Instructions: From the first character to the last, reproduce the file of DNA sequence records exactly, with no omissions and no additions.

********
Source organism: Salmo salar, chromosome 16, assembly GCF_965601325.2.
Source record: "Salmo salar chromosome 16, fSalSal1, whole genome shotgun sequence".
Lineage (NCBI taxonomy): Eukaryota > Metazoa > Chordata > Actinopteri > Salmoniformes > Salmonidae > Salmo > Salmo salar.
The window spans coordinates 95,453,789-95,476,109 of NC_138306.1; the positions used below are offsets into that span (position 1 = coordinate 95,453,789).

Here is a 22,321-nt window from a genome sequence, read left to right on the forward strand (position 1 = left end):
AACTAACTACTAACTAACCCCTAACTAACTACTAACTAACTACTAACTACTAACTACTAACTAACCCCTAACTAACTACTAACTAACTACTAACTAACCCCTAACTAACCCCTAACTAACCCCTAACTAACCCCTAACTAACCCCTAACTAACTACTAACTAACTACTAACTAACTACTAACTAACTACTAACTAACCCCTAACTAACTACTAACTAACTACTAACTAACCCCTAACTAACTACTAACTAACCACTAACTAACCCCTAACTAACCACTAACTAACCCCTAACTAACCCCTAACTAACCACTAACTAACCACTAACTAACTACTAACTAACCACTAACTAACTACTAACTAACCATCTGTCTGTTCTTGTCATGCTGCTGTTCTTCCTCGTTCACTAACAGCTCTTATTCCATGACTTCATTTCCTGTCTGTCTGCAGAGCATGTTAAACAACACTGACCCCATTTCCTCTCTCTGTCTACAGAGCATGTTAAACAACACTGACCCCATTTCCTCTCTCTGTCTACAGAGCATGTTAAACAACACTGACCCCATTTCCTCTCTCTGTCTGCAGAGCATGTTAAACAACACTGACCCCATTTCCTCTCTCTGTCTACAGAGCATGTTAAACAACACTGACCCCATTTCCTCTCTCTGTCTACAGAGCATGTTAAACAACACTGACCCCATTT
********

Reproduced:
Source organism: Salmo salar, chromosome 16, assembly GCF_965601325.2.
Source record: "Salmo salar chromosome 16, fSalSal1, whole genome shotgun sequence".
Lineage (NCBI taxonomy): Eukaryota > Metazoa > Chordata > Actinopteri > Salmoniformes > Salmonidae > Salmo > Salmo salar.
The window spans coordinates 95,453,789-95,476,109 of NC_138306.1; the positions used below are offsets into that span (position 1 = coordinate 95,453,789).

Here is a 22,321-nt window from a genome sequence, read left to right on the forward strand (position 1 = left end):
AACTAACTACTAACTAACCCCTAACTAACTACTAACTAACTACTAACTACTAACTACTAACTAACCCCTAACTAACTACTAACTAACTACTAACTAACCCCTAACTAACCCCTAACTAACCCCTAACTAACCCCTAACTAACCCCTAACTAACTACTAACTAACTACTAACTAACTACTAACTAACTACTAACTAACCCCTAACTAACTACTAACTAACTACTAACTAACCCCTAACTAACTACTAACTAACCACTAACTAACCCCTAACTAACCACTAACTAACCCCTAACTAACCCCTAACTAACCACTAACTAACCACTAACTAACTACTAACTAACCACTAACTAACTACTAACTAACCATCTGTCTGTTCTTGTCATGCTGCTGTTCTTCCTCGTTCACTAACAGCTCTTATTCCATGACTTCATTTCCTGTCTGTCTGCAGAGCATGTTAAACAACACTGACCCCATTTCCTCTCTCTGTCTACAGAGCATGTTAAACAACACTGACCCCATTTCCTCTCTCTGTCTACAGAGCATGTTAAACAACACTGACCCCATTTCCTCTCTCTGTCTGCAGAGCATGTTAAACAACACTGACCCCATTTCCTCTCTCTGTCTACAGAGCATGTTAAACAACACTGACCCCATTTCCTCTCTCTGTCTACAGAGCATGTTAAACAACACTGACCCCATTT